One consequence of my being home for the holidays is watching a lot of football with my dad. I’m currently watching Florida destroy Florida State, but the conversation at the McCreight house isn’t focused on football – it’s on Tim Tebow.
Tebow is the senior quarterback for Florida. He’s well known not only for his great football skills, but for his evangelical Christianity. He was home schooled by missionary parents and noticeably writes Bible verses across his face while playing. For example:Personally, I have no idea why he’s allowed to do this (and neither does my dad – yay ranting about religion with your family). I have a really hard time imagining a football player being able to write “Allahu akbar” across his face in Arabic, or even worse, “There is no God.” Even if the NCAA would legally allow these other sayings, the fallback from fellow players, coaches, and fans would be so great that a Muslim or atheist player probably wouldn’t even consider it. I don’t know about you, but I feel uneasy enough labeling myself as an atheist on the internet – I’m not going to do it when 300 pound men are actually supposed to come tackling me.
But it’s not just because of its religious. By writing anything distinctive on his face, he’s drawing attention to himself. Showboating after touch downs is explicitly forbidden in college football, yet drawing attention to yourself with Bible verses is okay? I guess the news network is partially to blame for this. CBS is currently using every chance to zoom in on Tebow’s face and use that as TV filler – would they be doing this without the Bible verse? No, at least no where near to this extent.
If that’s not enough, the CBS announcers took the time to read the actual verse that Tebow was referencing today. It was Heb 12: 1-2, though they only read the first line:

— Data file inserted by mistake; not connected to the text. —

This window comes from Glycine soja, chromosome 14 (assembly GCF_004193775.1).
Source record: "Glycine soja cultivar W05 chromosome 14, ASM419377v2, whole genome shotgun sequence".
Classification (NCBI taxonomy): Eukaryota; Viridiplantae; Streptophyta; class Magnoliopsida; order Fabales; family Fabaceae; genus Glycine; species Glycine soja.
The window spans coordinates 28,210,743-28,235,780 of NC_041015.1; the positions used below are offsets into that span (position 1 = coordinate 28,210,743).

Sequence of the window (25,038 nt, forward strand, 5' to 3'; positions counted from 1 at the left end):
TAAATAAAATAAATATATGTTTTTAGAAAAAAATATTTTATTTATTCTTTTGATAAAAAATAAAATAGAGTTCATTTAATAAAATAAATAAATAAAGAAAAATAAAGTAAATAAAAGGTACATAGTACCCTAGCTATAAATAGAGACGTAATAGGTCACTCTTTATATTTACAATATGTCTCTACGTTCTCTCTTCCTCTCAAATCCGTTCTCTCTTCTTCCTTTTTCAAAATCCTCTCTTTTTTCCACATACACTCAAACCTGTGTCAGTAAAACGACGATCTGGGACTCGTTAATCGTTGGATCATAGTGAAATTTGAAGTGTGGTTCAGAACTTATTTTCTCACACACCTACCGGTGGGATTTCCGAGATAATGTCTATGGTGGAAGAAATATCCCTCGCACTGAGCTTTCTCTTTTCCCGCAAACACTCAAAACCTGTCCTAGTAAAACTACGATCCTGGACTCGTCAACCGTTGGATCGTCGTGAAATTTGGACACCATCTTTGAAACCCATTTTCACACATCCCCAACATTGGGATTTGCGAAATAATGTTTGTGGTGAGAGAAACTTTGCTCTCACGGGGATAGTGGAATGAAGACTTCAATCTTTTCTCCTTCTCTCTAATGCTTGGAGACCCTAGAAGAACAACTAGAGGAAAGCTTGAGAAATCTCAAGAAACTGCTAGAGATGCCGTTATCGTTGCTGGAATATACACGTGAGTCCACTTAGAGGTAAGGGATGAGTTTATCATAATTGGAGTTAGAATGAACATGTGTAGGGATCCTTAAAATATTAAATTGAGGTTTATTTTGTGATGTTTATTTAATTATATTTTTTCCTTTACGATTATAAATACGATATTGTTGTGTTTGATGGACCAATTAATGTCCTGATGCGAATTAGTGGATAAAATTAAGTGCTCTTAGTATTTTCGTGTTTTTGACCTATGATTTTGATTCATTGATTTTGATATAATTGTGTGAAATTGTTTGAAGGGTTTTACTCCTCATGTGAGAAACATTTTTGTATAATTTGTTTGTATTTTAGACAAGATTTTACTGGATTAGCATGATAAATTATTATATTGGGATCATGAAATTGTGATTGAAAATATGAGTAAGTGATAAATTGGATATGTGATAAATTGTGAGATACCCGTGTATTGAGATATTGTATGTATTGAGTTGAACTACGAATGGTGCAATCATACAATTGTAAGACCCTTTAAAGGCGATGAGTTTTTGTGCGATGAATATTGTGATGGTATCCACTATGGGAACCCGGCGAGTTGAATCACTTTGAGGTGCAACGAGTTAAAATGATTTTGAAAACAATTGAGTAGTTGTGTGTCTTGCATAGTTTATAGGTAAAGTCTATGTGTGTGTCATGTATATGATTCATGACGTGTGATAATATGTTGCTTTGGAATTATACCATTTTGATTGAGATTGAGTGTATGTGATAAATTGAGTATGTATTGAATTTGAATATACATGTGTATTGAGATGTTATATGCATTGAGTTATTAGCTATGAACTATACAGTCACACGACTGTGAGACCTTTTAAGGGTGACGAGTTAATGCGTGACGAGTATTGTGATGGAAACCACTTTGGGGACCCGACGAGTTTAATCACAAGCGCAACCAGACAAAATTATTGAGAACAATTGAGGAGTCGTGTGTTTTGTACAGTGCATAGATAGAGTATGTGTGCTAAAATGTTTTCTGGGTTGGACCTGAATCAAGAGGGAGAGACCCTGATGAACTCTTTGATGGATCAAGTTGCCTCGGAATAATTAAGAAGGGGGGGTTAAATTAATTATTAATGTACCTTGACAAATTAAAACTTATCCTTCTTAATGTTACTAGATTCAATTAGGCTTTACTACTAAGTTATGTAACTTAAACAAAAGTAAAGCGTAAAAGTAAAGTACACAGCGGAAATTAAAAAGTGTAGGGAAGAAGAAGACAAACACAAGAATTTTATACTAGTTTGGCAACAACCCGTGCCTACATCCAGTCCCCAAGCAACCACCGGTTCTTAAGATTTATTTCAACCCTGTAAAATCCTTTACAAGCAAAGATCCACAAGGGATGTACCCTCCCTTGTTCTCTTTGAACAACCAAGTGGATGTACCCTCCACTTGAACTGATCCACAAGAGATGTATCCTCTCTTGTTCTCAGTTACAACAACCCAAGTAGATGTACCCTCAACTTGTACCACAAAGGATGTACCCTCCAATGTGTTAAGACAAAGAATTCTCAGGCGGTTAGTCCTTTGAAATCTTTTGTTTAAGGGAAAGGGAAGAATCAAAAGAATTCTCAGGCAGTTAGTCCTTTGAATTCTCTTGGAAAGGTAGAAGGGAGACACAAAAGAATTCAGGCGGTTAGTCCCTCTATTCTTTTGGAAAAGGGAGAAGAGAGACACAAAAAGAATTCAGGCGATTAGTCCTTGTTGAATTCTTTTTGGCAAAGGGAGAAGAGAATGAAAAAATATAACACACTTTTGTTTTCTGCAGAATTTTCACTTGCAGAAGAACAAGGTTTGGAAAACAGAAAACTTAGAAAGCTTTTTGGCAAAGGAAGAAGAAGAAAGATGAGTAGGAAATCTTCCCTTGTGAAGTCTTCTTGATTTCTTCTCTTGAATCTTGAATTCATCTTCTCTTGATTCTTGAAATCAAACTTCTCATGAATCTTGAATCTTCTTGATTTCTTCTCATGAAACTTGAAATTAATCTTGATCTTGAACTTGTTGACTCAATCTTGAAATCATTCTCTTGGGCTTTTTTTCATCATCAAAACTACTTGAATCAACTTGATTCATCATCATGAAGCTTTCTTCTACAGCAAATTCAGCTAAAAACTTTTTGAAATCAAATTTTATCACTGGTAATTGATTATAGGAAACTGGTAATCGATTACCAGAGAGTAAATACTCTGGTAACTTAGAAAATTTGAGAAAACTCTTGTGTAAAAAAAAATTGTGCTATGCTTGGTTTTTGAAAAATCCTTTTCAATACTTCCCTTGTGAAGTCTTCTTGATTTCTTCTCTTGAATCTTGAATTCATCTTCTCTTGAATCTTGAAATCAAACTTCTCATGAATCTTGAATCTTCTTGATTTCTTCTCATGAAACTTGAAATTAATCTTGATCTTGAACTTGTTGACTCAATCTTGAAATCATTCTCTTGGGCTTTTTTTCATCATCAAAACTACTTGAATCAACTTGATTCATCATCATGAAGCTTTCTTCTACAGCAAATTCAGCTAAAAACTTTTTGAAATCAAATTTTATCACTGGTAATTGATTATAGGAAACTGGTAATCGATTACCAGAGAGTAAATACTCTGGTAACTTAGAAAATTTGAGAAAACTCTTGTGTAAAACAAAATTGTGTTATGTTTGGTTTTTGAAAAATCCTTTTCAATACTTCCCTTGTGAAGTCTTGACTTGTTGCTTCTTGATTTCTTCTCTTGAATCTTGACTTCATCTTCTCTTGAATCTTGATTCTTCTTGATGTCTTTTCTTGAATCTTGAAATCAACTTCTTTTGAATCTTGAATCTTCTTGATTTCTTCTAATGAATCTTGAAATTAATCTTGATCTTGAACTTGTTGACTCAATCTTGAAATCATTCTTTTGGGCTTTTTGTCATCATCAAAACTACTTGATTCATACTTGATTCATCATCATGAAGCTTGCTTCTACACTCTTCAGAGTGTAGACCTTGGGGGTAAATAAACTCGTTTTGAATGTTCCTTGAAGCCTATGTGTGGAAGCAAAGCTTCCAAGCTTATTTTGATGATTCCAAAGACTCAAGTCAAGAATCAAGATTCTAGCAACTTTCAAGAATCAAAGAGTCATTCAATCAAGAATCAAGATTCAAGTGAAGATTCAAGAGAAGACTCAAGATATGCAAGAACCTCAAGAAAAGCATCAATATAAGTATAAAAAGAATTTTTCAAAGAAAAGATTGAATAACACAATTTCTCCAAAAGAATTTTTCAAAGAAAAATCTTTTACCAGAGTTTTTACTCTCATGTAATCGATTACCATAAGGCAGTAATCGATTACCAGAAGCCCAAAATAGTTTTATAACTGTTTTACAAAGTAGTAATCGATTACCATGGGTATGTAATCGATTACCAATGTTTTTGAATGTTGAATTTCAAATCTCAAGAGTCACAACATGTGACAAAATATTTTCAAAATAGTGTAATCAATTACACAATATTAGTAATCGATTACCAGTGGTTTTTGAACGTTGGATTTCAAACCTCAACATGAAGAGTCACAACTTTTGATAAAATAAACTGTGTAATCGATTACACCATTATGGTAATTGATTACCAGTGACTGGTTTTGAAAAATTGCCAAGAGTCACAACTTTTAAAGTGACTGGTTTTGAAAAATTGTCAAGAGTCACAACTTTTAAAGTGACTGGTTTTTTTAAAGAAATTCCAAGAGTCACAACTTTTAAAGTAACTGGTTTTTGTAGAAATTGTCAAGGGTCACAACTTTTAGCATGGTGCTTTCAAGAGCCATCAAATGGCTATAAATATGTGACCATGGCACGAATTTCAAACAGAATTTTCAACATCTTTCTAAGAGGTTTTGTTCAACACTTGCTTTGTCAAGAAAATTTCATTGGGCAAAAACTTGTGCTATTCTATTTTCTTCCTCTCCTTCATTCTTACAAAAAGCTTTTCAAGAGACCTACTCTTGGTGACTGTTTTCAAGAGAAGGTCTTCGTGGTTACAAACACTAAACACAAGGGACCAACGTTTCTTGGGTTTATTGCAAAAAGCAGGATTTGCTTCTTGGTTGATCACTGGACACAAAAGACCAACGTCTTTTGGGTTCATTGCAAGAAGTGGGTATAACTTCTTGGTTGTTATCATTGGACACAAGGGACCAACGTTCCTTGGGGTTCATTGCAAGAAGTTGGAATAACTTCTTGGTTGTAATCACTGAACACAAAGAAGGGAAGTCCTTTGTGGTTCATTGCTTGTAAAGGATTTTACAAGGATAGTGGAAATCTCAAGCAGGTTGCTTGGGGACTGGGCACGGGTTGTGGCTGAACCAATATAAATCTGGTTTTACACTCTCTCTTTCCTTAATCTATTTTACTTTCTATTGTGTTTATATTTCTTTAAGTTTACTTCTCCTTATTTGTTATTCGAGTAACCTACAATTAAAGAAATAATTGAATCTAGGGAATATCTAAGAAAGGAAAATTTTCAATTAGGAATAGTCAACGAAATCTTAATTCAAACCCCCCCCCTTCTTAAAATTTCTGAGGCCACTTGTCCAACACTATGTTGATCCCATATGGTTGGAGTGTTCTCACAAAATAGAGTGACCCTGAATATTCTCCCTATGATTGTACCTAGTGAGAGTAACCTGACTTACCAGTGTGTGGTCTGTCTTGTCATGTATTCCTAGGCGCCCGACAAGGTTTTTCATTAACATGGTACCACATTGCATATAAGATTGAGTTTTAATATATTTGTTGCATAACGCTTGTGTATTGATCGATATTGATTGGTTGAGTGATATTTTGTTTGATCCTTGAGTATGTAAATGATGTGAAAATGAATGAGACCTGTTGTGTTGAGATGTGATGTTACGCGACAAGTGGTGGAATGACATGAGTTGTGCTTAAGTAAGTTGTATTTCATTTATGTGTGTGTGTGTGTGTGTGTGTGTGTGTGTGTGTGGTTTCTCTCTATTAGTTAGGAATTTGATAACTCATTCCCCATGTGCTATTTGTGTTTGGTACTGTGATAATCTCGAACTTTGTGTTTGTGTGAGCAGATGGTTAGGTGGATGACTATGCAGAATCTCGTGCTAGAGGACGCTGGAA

1Therefore, since we are surrounded by such a great cloud of witnesses, let us throw off everything that hinders and the sin that so easily entangles, and let us run with perseverance the race marked out for us. 2Let us fix our eyes on Jesus, the author and perfecter of our faith, who for the joy set before him endured the cross, scorning its shame, and sat down at the right hand of the throne of God.
Good call leaving off all the Jesus heavy part, at least. They claimed they should read it since it was obviously important enough for him to select and write on his face. So do I get to select passages I find meaningful and have them read on national television? Yes, if it’s a Bible verse.
This isn’t about censoring Christians so that they can never talk about their faith. There is a time and place for such discussions, and representing a public university in college football is not it. This is about illustrating that you’re rewarded for expressing your Christianity, but everyone who disagrees better keep it to themselves. Christians are a privileged group, and crying “Oppression!” as loudly as they can doesn’t change the facts.